The US has recorded more than 27.5 million virus cases and more than 484,000 deaths.

Meanwhile in the UK, more than 15 million people have now had a first dose of a COVID-19 vaccine.

Prime Minister Boris Johnson confirmed the milestone on Sunday and described it as an "extraordinary feat".

He also said that in England jabs have been offered to everyone in the top four priority groups, including care home residents and carers, frontline health and social workers, those over 70 and the extremely vulnerable. 

Biden calls for unity as his administration seeks to turn the page on Trump.

The Biden administration is keen to open a new chapter in US politics and focus on its own policy program following the end of former President Donald Trump's impeachment trial.

Biden, who was at the Camp David presidential retreat when the Senate voted Saturday to acquit Trump, had acknowledged that Democrats needed to hold the former president responsible for the siege of the US Capitol but did not welcome the way it distracted from his agenda.

The trial ended with every Democrat and seven Republicans voting to convict Trump, but the 57-43 vote was far from the two-third threshold required for conviction. 

In a statement, Biden referenced those GOP votes in favour of convicting the former president - and Senate Minority Leader Mitch McConnell's own indictment of Trump's actions - as evidence that "the substance of the charge," that Trump was responsible for inciting violence at the Capitol, is "not in dispute".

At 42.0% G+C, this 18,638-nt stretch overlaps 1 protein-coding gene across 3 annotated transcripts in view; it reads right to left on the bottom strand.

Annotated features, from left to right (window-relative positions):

But he quickly moved on to the work ahead, sounding a note of unity and declaring that "this sad chapter in our history has reminded us that democracy is fragile".

"That violence and extremism has no place in America. And that each of us has a duty and responsibility as Americans, and especially as leaders, to defend the truth and to defeat the lies.

"That is how we end this uncivil war and heal the very soul of our nation. That is the task ahead. And it’s a task we must undertake together. As the United States of America," Biden said.

The end of the impeachment trial frees the Democrats to focus on less divisive and more broadly popular issues and policies, like the coronavirus relief package, which polls show has significant support among Americans.

Djokovic's Open injury mystery continues.

Novak Djokovic has fuelled further scepticism over his fitness by refusing to confirm details of his mysterious abdominal injury after powering his way into the Australian Open quarter-finals.